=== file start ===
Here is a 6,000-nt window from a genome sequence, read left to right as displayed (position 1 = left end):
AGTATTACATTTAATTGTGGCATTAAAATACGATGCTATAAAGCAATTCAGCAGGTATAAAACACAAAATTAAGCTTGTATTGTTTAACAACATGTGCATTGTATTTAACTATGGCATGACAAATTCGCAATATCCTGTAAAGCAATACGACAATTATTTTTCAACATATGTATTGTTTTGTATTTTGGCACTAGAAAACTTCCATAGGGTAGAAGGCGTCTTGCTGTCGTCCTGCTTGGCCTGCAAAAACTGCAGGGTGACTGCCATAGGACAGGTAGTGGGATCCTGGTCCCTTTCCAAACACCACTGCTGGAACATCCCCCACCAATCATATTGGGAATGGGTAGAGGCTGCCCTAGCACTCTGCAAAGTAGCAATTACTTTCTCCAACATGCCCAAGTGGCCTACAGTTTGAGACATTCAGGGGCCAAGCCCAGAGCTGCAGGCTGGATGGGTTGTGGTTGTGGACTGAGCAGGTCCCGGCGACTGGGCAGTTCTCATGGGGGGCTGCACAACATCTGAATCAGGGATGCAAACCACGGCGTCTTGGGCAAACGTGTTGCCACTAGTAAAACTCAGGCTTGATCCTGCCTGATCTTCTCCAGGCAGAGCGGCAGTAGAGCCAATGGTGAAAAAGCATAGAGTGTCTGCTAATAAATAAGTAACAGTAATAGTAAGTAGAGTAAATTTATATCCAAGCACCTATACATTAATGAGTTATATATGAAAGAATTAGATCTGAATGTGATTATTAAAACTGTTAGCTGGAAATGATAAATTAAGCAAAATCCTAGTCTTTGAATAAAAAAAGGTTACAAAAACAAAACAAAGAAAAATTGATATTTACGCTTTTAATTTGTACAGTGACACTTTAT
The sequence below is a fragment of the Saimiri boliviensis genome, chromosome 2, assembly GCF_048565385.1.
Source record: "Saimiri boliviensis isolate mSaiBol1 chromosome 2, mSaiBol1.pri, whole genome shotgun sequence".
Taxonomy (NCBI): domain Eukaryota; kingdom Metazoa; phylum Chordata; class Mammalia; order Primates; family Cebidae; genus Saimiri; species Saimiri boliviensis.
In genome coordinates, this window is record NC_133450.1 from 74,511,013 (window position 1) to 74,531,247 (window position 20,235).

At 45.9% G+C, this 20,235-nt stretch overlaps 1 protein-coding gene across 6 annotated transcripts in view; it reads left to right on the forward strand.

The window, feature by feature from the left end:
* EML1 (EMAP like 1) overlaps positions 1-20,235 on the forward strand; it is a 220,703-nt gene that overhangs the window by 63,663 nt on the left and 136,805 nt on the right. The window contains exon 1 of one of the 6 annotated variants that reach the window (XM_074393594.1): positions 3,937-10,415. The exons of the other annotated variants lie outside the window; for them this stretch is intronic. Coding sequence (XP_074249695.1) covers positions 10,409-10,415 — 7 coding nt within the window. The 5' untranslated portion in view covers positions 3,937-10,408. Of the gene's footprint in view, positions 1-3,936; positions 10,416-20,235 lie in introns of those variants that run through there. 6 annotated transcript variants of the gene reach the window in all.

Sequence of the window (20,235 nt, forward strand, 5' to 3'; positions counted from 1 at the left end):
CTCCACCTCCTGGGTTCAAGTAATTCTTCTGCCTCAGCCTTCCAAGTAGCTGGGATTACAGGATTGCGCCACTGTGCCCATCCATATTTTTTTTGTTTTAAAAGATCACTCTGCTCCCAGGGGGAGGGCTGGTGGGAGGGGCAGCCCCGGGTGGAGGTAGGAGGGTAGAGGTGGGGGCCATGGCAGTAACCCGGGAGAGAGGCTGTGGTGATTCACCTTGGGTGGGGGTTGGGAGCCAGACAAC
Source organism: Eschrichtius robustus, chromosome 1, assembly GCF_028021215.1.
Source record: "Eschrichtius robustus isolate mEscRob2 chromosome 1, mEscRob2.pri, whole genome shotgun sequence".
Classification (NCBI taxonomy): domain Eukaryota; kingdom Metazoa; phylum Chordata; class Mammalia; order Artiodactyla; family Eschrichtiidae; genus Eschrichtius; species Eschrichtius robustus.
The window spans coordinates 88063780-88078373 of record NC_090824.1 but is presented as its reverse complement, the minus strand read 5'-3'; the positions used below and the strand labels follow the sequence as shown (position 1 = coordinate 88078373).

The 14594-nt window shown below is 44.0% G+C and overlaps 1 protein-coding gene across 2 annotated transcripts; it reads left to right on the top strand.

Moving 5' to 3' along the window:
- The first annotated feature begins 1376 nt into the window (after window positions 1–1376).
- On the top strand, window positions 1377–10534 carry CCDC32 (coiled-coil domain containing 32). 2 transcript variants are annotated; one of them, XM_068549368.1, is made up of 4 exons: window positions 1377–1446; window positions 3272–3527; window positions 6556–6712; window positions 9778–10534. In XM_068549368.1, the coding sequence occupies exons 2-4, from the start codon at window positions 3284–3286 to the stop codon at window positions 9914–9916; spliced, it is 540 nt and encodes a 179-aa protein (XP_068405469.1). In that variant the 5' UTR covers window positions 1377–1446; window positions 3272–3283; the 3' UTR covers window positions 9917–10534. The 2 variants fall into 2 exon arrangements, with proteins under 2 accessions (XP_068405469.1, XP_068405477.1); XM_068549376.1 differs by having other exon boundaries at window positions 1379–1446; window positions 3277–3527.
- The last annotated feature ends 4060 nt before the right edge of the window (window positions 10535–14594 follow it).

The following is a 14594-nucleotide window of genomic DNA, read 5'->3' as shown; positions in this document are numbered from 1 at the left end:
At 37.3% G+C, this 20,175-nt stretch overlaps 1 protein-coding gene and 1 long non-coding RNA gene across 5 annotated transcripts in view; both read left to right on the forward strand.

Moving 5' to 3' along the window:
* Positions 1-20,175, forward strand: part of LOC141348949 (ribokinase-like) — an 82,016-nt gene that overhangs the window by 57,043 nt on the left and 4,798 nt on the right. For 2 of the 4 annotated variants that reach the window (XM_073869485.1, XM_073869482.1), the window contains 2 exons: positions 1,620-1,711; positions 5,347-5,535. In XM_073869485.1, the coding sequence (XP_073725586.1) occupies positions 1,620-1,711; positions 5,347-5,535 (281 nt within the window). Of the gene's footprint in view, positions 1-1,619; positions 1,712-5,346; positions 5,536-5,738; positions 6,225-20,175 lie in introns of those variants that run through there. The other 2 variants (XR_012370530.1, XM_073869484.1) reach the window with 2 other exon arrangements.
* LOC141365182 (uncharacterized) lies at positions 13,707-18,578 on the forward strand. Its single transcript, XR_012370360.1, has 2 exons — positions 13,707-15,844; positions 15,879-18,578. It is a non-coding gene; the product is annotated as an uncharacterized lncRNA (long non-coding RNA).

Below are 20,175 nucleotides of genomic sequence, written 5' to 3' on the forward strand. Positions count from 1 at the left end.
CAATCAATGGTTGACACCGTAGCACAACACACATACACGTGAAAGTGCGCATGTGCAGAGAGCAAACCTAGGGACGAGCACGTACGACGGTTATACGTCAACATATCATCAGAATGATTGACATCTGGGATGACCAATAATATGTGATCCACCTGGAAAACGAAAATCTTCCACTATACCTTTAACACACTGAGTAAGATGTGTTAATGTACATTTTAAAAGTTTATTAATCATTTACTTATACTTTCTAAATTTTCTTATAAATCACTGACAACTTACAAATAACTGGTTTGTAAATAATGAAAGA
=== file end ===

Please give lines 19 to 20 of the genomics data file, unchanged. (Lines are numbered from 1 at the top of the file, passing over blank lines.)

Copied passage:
- On the top strand, window positions 1377–10534 carry CCDC32 (coiled-coil domain containing 32). 2 transcript variants are annotated; one of them, XM_068549368.1, is made up of 4 exons: window positions 1377–1446; window positions 3272–3527; window positions 6556–6712; window positions 9778–10534. In XM_068549368.1, the coding sequence occupies exons 2-4, from the start codon at window positions 3284–3286 to the stop codon at window positions 9914–9916; spliced, it is 540 nt and encodes a 179-aa protein (XP_068405469.1). In that variant the 5' UTR covers window positions 1377–1446; window positions 3272–3283; the 3' UTR covers window positions 9917–10534. The 2 variants fall into 2 exon arrangements, with proteins under 2 accessions (XP_068405469.1, XP_068405477.1); XM_068549376.1 differs by having other exon boundaries at window positions 1379–1446; window positions 3277–3527.
- The last annotated feature ends 4060 nt before the right edge of the window (window positions 10535–14594 follow it).